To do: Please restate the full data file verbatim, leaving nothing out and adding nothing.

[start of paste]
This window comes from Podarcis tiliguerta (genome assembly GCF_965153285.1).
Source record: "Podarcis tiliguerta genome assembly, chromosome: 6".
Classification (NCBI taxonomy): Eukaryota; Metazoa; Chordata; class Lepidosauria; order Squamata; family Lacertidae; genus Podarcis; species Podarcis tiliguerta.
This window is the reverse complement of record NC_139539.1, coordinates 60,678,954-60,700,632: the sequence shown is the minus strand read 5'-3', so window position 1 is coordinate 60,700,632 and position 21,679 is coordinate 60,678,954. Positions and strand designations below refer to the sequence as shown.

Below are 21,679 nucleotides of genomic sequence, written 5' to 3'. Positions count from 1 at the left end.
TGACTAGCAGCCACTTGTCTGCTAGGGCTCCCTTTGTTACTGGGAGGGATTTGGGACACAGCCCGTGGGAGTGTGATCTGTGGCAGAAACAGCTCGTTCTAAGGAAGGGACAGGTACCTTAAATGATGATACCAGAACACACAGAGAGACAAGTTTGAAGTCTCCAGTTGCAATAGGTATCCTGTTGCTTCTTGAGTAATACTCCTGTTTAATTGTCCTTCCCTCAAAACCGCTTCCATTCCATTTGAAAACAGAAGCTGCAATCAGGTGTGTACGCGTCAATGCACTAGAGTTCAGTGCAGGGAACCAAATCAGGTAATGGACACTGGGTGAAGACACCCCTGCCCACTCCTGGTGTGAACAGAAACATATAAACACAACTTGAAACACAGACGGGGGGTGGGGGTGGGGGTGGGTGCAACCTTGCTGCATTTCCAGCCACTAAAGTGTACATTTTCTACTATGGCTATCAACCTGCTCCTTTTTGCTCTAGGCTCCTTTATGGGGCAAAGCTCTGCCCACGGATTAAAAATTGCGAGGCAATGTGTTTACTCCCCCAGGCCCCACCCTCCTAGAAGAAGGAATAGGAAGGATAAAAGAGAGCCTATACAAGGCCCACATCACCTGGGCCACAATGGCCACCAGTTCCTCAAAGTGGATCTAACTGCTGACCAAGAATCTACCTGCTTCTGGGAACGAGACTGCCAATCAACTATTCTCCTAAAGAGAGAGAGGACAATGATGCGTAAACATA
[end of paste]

This window comes from Podarcis tiliguerta (genome assembly GCF_965153285.1).
Source record: "Podarcis tiliguerta genome assembly, chromosome: 6".
Classification (NCBI taxonomy): Eukaryota; Metazoa; Chordata; class Lepidosauria; order Squamata; family Lacertidae; genus Podarcis; species Podarcis tiliguerta.
This window is the reverse complement of record NC_139539.1, coordinates 60,678,954-60,700,632: the sequence shown is the minus strand read 5'-3', so window position 1 is coordinate 60,700,632 and position 21,679 is coordinate 60,678,954. Positions and strand designations below refer to the sequence as shown.

Below are 21,679 nucleotides of genomic sequence, written 5' to 3'. Positions count from 1 at the left end.
TGACTAGCAGCCACTTGTCTGCTAGGGCTCCCTTTGTTACTGGGAGGGATTTGGGACACAGCCCGTGGGAGTGTGATCTGTGGCAGAAACAGCTCGTTCTAAGGAAGGGACAGGTACCTTAAATGATGATACCAGAACACACAGAGAGACAAGTTTGAAGTCTCCAGTTGCAATAGGTATCCTGTTGCTTCTTGAGTAATACTCCTGTTTAATTGTCCTTCCCTCAAAACCGCTTCCATTCCATTTGAAAACAGAAGCTGCAATCAGGTGTGTACGCGTCAATGCACTAGAGTTCAGTGCAGGGAACCAAATCAGGTAATGGACACTGGGTGAAGACACCCCTGCCCACTCCTGGTGTGAACAGAAACATATAAACACAACTTGAAACACAGACGGGGGGTGGGGGTGGGGGTGGGTGCAACCTTGCTGCATTTCCAGCCACTAAAGTGTACATTTTCTACTATGGCTATCAACCTGCTCCTTTTTGCTCTAGGCTCCTTTATGGGGCAAAGCTCTGCCCACGGATTAAAAATTGCGAGGCAATGTGTTTACTCCCCCAGGCCCCACCCTCCTAGAAGAAGGAATAGGAAGGATAAAAGAGAGCCTATACAAGGCCCACATCACCTGGGCCACAATGGCCACCAGTTCCTCAAAGTGGATCTAACTGCTGACCAAGAATCTACCTGCTTCTGGGAACGAGACTGCCAATCAACTATTCTCCTAAAGAGAGAGAGGACAATGATGCGTAAACATA